Got 404 errors? Here’s the 4-1-1 to 409 those Web page issues

Two clients of Standing Dog Interactive have recently completed site migrations. Common with this process, several important pages fell off the wagon during the transition, causing 404 errors.

Despite using popular tools such as Google Webmaster Tools and Screaming Frog to find the majority of these 404 pages, we were still noticing pages with inbound links that these tools hadn’t identified.

Generally speaking, 404 pages are bad for search spiders to encounter. If Googlebot, for instance, encounters a large number of 404s on a site, it may stop indexing important pages, which could lead to a rankings drop for important, traffic-driving keywords.

Therefore, it’s imperative to find and fix as many important pages showing 404s as quickly as possible, to boot.

404 errors

404 error cartoon

There are some great tools out there to identify 404s, including Screaming Frog and the list that Google Webmaster Tools gives website owners. However, even Screaming Frog may not encounter and return all the important pages showing 404 errors.

Google Analytics to the rescue

While Google Analytics has many uses, its assistance in identifying 404s may not be readily apparent. Here’s how you can harness its 404-finding power.

First, navigate to the organic section of Google Analystics (Traffic sources>Search>Organic) and then change the primary dimension to “Landing Page,” like so:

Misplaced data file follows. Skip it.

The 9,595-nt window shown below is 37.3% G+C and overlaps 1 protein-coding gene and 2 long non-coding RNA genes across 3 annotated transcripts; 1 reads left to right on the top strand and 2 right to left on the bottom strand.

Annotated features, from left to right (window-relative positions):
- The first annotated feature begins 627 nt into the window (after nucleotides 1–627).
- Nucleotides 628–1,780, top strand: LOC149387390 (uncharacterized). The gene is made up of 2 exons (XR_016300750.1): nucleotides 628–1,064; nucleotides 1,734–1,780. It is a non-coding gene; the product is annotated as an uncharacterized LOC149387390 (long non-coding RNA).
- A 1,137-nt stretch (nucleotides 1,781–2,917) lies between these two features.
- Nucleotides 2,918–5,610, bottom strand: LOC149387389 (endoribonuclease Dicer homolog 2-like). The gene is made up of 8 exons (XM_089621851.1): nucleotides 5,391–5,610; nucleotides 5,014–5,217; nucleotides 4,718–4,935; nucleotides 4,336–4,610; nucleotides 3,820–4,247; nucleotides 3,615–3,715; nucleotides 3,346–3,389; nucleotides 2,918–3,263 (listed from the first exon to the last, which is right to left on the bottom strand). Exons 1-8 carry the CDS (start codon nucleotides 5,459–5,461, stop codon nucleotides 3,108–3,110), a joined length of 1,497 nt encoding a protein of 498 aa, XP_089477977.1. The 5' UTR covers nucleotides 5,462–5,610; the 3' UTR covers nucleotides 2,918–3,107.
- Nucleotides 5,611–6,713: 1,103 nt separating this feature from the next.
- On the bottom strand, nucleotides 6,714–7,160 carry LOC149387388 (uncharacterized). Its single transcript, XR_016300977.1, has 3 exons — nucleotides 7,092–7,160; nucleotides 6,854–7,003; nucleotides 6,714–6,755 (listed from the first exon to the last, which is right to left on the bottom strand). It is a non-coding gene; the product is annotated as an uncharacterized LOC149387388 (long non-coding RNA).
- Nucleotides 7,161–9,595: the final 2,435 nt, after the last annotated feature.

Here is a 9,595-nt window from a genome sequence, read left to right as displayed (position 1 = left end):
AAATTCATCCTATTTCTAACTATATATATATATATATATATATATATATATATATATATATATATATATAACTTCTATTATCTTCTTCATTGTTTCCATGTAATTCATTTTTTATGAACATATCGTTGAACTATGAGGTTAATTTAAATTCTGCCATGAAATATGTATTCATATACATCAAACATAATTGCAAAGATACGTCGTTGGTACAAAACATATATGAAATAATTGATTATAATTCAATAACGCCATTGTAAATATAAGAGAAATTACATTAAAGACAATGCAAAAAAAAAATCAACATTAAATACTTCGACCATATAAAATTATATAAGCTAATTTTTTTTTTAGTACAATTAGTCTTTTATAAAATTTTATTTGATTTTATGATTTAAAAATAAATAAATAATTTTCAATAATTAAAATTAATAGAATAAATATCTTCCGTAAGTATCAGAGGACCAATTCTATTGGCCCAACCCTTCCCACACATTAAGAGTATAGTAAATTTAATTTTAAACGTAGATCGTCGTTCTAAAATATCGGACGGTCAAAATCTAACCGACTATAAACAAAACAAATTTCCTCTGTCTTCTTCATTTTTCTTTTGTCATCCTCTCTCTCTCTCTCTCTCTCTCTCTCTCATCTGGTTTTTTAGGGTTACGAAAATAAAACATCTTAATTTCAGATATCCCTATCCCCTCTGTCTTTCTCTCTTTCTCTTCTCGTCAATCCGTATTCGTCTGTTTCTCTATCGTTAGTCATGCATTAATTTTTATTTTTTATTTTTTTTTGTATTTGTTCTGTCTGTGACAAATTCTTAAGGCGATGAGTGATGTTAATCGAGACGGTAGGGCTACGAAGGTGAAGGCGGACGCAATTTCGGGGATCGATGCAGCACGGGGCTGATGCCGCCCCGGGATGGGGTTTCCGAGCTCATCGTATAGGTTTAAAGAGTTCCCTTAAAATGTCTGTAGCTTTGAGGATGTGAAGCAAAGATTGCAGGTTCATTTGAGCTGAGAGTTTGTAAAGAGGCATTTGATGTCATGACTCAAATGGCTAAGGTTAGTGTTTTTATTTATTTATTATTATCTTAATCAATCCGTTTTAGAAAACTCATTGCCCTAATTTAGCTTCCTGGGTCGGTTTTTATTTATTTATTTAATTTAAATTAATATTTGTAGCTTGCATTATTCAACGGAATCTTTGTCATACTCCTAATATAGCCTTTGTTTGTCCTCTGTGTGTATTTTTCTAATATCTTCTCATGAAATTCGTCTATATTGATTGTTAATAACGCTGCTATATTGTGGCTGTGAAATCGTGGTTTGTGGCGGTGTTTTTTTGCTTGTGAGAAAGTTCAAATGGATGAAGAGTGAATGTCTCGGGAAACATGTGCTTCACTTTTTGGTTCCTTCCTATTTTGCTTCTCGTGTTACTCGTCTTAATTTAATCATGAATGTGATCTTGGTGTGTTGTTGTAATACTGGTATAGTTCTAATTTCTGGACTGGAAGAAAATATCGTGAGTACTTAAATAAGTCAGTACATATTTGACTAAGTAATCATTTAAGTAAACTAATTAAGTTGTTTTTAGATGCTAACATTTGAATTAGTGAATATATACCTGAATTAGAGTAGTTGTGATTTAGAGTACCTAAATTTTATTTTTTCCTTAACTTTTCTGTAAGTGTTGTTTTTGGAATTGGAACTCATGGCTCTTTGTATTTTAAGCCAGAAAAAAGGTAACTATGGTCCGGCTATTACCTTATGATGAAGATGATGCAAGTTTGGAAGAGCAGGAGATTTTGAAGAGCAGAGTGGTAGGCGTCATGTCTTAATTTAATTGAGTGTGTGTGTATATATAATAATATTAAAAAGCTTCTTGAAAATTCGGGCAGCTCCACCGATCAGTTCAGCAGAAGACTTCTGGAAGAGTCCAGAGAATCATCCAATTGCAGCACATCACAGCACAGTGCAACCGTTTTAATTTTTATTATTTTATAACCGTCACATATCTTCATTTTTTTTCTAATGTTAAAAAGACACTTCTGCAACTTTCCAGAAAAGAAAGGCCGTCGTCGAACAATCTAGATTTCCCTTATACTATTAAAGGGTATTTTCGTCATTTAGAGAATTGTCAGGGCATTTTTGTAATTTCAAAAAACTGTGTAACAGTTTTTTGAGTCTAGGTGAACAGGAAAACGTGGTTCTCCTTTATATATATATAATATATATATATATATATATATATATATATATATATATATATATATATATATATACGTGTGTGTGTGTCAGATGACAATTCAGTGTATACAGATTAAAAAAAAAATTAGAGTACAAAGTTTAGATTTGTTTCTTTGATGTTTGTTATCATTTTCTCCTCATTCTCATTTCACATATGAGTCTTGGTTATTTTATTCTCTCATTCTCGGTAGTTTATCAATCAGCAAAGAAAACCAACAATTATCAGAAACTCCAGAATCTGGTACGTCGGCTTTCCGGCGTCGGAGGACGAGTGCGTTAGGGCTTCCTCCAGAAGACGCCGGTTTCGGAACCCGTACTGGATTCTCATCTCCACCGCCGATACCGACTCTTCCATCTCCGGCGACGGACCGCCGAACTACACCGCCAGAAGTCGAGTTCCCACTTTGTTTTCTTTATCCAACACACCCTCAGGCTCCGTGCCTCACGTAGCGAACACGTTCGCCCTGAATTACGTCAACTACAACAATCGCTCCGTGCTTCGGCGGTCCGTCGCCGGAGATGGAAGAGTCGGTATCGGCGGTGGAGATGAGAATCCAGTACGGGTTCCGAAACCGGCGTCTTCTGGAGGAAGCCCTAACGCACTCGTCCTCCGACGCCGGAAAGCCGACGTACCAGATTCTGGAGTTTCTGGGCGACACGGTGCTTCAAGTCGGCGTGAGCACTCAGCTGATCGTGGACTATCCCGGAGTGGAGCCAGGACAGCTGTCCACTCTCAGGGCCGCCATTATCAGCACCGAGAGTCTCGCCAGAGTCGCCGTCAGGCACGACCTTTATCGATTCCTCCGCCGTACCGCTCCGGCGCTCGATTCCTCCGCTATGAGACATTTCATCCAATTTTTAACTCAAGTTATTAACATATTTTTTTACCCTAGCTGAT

Organic section of Google Analytics

Organic section of Google Analytics

I like this process because I know that these URLs were actually getting organic traffic prior to the migration, even if they didn’t have backlinks pointing to them. Are these pages important? If they drove visits to a site in organic search, you bet they are! I don’t want to lose a single potential visitor, so I want to ensure that all of these landing pages are properly redirected.

Next, set the dates in the comparison timeline to several weeks before and several weeks after the migration. Our migration happened on Aug. 5, 2013:

Comparison timeline for 404 removal

Google Analytics: Comparison timeline for 404 removal

By doing this, there won’t be a lot of clutter. This timeline showed 10,850 landing page URIs, definitely manageable since many of these may have been properly redirected already.

Once I set the timeline dates, I go to the bottom and see my total landing pages for that time period:

Google Analytics: Landing pages for 404 removal

Google Analytics: Landing pages for 404 removal

While you’re down there, set the total to 25 because you’ll need that to be able to export all of your landing page data.

Next, go to the address bar and look toward the end of the string for “D25” and change it to the total landing pages (mine was 10,850), like I did below:

Address bar

Address bar

After exporting the results and saving the URLs as a text file, I use Screaming Frog’s list mode to identify which of these pages are 404s and which have been redirected.

Screaming Frog

Screaming Frog

For really large sites or if you want to lengthen the timeline to include more landing pages, it’s helpful to download the results from Google Analytics, open them in Excel and then filter by the results to only show pages that have gotten little to no traffic after the migration.

Filtered results in Excel

Filtered results in Excel

While it’s possible that these pages simply didn’t appear in a natural search, there’s no reason to let that assumption cloud the reality that the page may be 404ing.

Happy 404 hunting!

About Shawn Cohen

Shawn Cohen is director of SEO at Standing Dog.
This entry was posted in SEO, web design, Web traffic and tagged , , , , , , , , . Bookmark the permalink.

One Response to Got 404 errors? Here’s the 4-1-1 to 409 those Web page issues

  1. Jeremy Estes says:

    Awesome post Shawn. In 28 days, I will be scouring analytics looking for these pages on a site we’re migrating.

    Fingers crossed.

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